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    Girls to the Front

    I debated posting this, especially as a first entry, since I originally wanted this website/blog to document my creative endeavors.  However, I've re-realized how much my experiences influence the content of my art, especially when it comes to feeling oppressed, neglected or even regaled for my gender.  I wish that my gender didn't affect how I identify as myself or how I am viewed as an artist or filmmaker, but it does.  I've been flying my feminist flag since I was 13 and could fully understand what that meant.  In order to vanquish gender roles, we must analyze the differences that we ourselves have created and developed over centuries.  Most men won't do this, because it means losing some of their privilege, so it's up to us womyn to attempt to change the world.  Which brings me to this post:


    I've known it. I've said it. I've cheered it. But I never really understood how it felt, until this past weekend at Austin City Limits while moshing to Death From Above.  I've always felt like a bi-product of that statement.  It was something I whole-heartedly agreed with, but I didn't have to fight for it.  I grew up in Lafayette, LA, to most people it seems like a small town that is possibly full of rednecks and coonasses.  In fact, it has it's own, completely individual culture which I think has a lot to do with why we all manage to grow up pretty fantastic there.  Besides being the capital of Acadiana and a prominent area of Cajun culture, it has also always had a thriving art, music and theatre culture. It's film community is even growing.  As a teenager, I ran around with fellow visual artists, actors, writers and musicians.  Although most of the bands were male-dominated, the audience never was. I experienced an extreme amount of respect and equality as a teenager that I can't seem to find as an adult.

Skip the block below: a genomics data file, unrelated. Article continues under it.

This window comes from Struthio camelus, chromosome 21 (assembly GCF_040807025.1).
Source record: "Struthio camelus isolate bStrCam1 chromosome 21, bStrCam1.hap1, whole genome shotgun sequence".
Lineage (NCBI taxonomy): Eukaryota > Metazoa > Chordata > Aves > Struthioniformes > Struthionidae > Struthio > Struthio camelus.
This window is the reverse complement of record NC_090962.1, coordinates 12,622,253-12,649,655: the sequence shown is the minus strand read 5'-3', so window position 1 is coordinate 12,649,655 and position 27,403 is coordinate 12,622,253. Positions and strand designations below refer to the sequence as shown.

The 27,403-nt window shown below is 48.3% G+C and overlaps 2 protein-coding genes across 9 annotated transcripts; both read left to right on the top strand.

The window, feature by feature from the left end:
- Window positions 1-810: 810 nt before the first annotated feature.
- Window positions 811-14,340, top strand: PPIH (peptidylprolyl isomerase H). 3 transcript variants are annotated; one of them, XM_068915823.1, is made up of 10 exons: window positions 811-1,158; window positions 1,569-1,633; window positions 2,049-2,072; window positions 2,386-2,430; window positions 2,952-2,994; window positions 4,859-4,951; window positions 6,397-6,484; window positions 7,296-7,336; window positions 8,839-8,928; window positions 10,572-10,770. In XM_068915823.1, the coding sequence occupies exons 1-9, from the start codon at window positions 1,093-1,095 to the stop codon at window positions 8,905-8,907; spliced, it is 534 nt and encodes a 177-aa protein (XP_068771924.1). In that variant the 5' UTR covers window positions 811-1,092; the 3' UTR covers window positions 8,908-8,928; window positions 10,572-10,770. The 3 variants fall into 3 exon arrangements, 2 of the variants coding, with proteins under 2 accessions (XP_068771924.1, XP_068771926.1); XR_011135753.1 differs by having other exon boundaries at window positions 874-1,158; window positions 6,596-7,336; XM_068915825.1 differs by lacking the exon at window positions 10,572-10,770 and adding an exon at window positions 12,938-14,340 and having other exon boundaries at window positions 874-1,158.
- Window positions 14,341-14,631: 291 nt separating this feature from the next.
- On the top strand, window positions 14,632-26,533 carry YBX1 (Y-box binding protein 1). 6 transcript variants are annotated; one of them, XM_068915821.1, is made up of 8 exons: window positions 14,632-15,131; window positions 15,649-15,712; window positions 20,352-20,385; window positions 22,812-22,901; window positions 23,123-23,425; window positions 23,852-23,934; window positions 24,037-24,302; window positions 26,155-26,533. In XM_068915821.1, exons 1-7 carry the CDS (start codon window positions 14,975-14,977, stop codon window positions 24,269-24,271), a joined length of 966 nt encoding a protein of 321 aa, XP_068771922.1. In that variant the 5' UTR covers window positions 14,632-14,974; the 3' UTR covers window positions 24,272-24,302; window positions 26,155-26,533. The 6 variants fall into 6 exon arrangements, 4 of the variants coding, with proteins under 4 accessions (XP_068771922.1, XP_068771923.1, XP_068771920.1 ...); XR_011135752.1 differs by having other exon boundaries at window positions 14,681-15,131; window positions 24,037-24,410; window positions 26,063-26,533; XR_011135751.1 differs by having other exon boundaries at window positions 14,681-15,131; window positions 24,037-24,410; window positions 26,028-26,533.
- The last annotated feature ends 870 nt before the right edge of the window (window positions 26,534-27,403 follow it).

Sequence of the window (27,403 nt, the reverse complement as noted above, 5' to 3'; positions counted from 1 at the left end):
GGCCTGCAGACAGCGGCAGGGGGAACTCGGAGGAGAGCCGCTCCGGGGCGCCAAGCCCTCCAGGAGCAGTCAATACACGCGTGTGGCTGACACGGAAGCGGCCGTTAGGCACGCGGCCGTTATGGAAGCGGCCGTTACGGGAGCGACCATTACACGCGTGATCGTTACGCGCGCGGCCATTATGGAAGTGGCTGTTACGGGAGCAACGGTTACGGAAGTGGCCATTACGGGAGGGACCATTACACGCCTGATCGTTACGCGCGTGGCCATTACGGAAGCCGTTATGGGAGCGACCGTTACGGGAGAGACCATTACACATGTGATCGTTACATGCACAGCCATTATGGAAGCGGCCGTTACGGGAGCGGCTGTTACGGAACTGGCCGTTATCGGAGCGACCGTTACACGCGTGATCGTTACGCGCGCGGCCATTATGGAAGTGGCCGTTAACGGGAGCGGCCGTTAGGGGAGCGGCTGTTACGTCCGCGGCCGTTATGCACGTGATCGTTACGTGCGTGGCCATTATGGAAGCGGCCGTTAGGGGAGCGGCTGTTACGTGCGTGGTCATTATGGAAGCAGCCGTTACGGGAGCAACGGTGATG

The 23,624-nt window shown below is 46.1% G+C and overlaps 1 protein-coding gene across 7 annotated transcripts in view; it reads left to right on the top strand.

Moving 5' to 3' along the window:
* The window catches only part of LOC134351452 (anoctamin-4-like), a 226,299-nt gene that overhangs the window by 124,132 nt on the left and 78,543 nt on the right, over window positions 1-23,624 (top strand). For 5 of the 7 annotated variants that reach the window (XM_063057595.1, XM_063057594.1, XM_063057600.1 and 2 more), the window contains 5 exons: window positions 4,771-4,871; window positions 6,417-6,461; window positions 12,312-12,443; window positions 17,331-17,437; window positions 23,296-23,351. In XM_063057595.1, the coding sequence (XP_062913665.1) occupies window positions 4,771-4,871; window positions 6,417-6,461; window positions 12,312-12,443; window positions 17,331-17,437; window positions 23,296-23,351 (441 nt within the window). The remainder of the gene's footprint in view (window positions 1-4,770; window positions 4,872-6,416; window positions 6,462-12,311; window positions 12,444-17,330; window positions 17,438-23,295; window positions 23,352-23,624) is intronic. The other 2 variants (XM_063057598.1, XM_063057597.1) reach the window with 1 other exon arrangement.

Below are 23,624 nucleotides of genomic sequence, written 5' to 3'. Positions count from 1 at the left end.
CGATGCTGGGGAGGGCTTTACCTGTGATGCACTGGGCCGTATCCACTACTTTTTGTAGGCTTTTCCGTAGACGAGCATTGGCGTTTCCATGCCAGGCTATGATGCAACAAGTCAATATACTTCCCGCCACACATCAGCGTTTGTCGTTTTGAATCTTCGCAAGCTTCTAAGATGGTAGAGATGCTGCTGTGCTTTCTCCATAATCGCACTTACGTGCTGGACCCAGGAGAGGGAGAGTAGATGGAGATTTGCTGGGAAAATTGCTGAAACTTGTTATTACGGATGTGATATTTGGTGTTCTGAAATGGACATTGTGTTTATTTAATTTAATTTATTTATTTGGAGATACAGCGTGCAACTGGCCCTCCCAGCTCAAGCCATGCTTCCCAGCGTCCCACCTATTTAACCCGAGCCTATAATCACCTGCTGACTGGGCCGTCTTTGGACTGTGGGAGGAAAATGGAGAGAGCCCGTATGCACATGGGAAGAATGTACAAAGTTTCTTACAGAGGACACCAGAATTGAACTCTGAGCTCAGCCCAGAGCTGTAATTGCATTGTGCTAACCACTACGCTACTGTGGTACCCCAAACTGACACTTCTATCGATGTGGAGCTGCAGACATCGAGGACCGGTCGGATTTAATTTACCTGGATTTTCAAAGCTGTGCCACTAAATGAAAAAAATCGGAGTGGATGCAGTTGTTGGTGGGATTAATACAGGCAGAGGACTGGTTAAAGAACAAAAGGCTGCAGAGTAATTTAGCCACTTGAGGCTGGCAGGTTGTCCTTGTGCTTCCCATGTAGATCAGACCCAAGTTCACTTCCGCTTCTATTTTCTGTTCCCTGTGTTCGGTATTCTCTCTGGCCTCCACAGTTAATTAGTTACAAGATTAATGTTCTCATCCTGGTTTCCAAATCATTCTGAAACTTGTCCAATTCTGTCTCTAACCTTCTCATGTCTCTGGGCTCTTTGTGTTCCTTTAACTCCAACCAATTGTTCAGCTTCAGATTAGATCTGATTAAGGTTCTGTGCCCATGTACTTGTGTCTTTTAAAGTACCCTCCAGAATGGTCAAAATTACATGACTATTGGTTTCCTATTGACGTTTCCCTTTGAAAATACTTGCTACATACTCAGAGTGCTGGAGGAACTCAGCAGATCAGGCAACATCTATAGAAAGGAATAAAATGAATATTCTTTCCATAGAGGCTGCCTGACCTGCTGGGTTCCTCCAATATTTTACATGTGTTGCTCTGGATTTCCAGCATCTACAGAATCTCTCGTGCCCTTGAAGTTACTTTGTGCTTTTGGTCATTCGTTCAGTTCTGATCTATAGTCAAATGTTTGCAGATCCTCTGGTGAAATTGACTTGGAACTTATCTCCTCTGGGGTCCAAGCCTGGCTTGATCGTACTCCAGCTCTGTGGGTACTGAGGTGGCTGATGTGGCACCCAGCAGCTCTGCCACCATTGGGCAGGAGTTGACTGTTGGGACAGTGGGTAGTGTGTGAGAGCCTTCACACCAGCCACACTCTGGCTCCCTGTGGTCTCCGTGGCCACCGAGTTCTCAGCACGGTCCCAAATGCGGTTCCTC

The first mosh pit I was in at 15 was more that half womyn and most of us were barefoot (if that gives you an idea of what type of kids we were).  I spent a week nursing multiple bruises on the tops of my feet, but I loved it, it was worth it.  I've been in all kinds of pits since then and I've even met some that I didn't like.  It was never because of feeling outnumbered or uncomfortable with the group, but more because I wasn't a fan of the way they were moshing.  A good example of one of these times was when I went to my first ska show after moving to New Orleans.  I would describe the moshing they were doing as hardcore flailing while skanking in a circle.  I personally don't like potentially getting punched or kicked which would have happened if I went in, so I stood on the edge and helped keep the circle.  I've even been in the only girl in the pit before, this also happened after I moved to New Orleans.  I never felt uncomfortable with the guys though.  I tend to avoid pits at big music festivals, just because I've been outside and active all day and I have a blood sugar problem.  I have been in a few, my favorite was at Voodoo Music Experience for Rage Against the Machine (2007).  That was probably one of the greatest pits I've ever been in.  One of the guys moshing with me said it right, 'Let's keep this nice guys! Keep your elbows in! Pick 'em up, if they get knocked down!' I had a blast and was the only girl in the pit.  I don't think I had been in a pit at big music festival, other than Festival International de Louisiane, since that Voodoo Fest.